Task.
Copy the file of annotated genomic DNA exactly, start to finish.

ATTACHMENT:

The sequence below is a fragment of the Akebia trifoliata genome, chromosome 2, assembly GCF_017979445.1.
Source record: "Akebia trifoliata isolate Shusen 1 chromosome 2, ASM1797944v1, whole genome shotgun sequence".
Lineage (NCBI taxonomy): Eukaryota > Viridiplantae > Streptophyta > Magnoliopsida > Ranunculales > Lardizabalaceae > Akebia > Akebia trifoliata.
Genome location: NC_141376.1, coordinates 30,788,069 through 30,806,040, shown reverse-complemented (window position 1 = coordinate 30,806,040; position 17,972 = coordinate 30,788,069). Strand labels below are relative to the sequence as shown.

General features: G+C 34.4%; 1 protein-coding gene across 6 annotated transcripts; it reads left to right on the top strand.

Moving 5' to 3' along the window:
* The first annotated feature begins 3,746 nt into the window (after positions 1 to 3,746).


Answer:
The sequence below is a fragment of the Akebia trifoliata genome, chromosome 2, assembly GCF_017979445.1.
Source record: "Akebia trifoliata isolate Shusen 1 chromosome 2, ASM1797944v1, whole genome shotgun sequence".
Lineage (NCBI taxonomy): Eukaryota > Viridiplantae > Streptophyta > Magnoliopsida > Ranunculales > Lardizabalaceae > Akebia > Akebia trifoliata.
Genome location: NC_141376.1, coordinates 30,788,069 through 30,806,040, shown reverse-complemented (window position 1 = coordinate 30,806,040; position 17,972 = coordinate 30,788,069). Strand labels below are relative to the sequence as shown.

General features: G+C 34.4%; 1 protein-coding gene across 6 annotated transcripts; it reads left to right on the top strand.

Moving 5' to 3' along the window:
* The first annotated feature begins 3,746 nt into the window (after positions 1 to 3,746).